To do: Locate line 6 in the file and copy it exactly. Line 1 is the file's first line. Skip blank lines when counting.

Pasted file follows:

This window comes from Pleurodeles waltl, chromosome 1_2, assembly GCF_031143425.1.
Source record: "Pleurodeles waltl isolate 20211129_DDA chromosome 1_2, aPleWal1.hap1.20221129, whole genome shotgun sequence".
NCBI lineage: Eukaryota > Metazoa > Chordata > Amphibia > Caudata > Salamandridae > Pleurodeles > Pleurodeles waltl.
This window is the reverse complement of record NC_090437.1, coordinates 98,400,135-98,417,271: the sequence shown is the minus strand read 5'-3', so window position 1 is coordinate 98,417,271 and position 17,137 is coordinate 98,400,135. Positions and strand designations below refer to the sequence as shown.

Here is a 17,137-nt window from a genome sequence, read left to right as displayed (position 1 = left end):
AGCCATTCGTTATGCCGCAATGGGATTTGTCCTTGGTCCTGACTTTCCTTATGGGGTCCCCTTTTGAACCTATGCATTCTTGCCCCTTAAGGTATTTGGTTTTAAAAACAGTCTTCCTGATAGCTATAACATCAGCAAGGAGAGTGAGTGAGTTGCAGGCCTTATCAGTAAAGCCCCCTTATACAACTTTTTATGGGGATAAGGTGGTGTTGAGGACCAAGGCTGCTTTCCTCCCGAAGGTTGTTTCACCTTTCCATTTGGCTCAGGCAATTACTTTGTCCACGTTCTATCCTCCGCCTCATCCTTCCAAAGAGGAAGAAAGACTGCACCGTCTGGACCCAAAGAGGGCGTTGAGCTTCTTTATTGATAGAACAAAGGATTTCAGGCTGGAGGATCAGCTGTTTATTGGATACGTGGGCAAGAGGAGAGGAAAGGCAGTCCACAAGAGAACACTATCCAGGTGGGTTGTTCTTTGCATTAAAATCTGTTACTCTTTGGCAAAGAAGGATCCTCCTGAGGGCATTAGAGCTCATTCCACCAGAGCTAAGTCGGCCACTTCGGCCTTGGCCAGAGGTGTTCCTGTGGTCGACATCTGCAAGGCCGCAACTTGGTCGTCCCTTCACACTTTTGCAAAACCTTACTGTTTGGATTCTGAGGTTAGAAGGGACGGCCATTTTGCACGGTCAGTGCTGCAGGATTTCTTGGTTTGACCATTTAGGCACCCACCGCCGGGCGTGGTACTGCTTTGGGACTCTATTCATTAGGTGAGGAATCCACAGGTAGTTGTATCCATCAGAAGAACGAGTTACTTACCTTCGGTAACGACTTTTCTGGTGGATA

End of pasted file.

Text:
AGCCATTCGTTATGCCGCAATGGGATTTGTCCTTGGTCCTGACTTTCCTTATGGGGTCCCCTTTTGAACCTATGCATTCTTGCCCCTTAAGGTATTTGGTTTTAAAAACAGTCTTCCTGATAGCTATAACATCAGCAAGGAGAGTGAGTGAGTTGCAGGCCTTATCAGTAAAGCCCCCTTATACAACTTTTTATGGGGATAAGGTGGTGTTGAGGACCAAGGCTGCTTTCCTCCCGAAGGTTGTTTCACCTTTCCATTTGGCTCAGGCAATTACTTTGTCCACGTTCTATCCTCCGCCTCATCCTTCCAAAGAGGAAGAAAGACTGCACCGTCTGGACCCAAAGAGGGCGTTGAGCTTCTTTATTGATAGAACAAAGGATTTCAGGCTGGAGGATCAGCTGTTTATTGGATACGTGGGCAAGAGGAGAGGAAAGGCAGTCCACAAGAGAACACTATCCAGGTGGGTTGTTCTTTGCATTAAAATCTGTTACTCTTTGGCAAAGAAGGATCCTCCTGAGGGCATTAGAGCTCATTCCACCAGAGCTAAGTCGGCCACTTCGGCCTTGGCCAGAGGTGTTCCTGTGGTCGACATCTGCAAGGCCGCAACTTGGTCGTCCCTTCACACTTTTGCAAAACCTTACTGTTTGGATTCTGAGGTTAGAAGGGACGGCCATTTTGCACGGTCAGTGCTGCAGGATTTCTTGGTTTGACCATTTAGGCACCCACCGCCGGGCGTGGTACTGCTTTGGGACTCTATTCATTAGGTGAGGAATCCACAGGTAGTTGTATCCATCAGAAGAACGAGTTACTTACCTTCGGTAACGACTTTTCTGGTGGATA